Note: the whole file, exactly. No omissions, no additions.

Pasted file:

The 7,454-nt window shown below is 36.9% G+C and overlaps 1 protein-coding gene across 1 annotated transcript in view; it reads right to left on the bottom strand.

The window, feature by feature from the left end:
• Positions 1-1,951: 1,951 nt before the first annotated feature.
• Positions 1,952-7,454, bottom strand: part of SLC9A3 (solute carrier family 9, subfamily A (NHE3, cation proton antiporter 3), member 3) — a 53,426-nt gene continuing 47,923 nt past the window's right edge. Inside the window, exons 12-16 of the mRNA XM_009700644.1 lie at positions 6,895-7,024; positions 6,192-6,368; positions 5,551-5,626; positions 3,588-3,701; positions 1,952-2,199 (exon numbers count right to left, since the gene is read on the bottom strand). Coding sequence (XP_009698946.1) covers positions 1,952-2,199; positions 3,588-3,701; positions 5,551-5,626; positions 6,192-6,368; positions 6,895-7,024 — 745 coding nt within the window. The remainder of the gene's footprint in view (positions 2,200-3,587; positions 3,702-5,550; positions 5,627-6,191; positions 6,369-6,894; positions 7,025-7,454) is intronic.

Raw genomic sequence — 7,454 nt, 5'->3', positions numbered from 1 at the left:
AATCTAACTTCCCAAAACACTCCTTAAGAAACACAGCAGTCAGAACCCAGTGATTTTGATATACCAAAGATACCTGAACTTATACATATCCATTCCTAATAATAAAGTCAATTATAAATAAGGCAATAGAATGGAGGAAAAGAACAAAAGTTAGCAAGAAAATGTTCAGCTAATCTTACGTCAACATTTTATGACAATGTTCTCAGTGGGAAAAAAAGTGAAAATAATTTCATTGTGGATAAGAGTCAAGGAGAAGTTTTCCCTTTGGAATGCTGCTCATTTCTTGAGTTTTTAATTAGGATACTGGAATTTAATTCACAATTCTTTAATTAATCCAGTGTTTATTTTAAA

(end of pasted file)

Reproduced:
The 7,454-nt window shown below is 36.9% G+C and overlaps 1 protein-coding gene across 1 annotated transcript in view; it reads right to left on the bottom strand.

The window, feature by feature from the left end:
• Positions 1-1,951: 1,951 nt before the first annotated feature.
• Positions 1,952-7,454, bottom strand: part of SLC9A3 (solute carrier family 9, subfamily A (NHE3, cation proton antiporter 3), member 3) — a 53,426-nt gene continuing 47,923 nt past the window's right edge. Inside the window, exons 12-16 of the mRNA XM_009700644.1 lie at positions 6,895-7,024; positions 6,192-6,368; positions 5,551-5,626; positions 3,588-3,701; positions 1,952-2,199 (exon numbers count right to left, since the gene is read on the bottom strand). Coding sequence (XP_009698946.1) covers positions 1,952-2,199; positions 3,588-3,701; positions 5,551-5,626; positions 6,192-6,368; positions 6,895-7,024 — 745 coding nt within the window. The remainder of the gene's footprint in view (positions 2,200-3,587; positions 3,702-5,550; positions 5,627-6,191; positions 6,369-6,894; positions 7,025-7,454) is intronic.

Raw genomic sequence — 7,454 nt, 5'->3', positions numbered from 1 at the left:
AATCTAACTTCCCAAAACACTCCTTAAGAAACACAGCAGTCAGAACCCAGTGATTTTGATATACCAAAGATACCTGAACTTATACATATCCATTCCTAATAATAAAGTCAATTATAAATAAGGCAATAGAATGGAGGAAAAGAACAAAAGTTAGCAAGAAAATGTTCAGCTAATCTTACGTCAACATTTTATGACAATGTTCTCAGTGGGAAAAAAAGTGAAAATAATTTCATTGTGGATAAGAGTCAAGGAGAAGTTTTCCCTTTGGAATGCTGCTCATTTCTTGAGTTTTTAATTAGGATACTGGAATTTAATTCACAATTCTTTAATTAATCCAGTGTTTATTTTAAA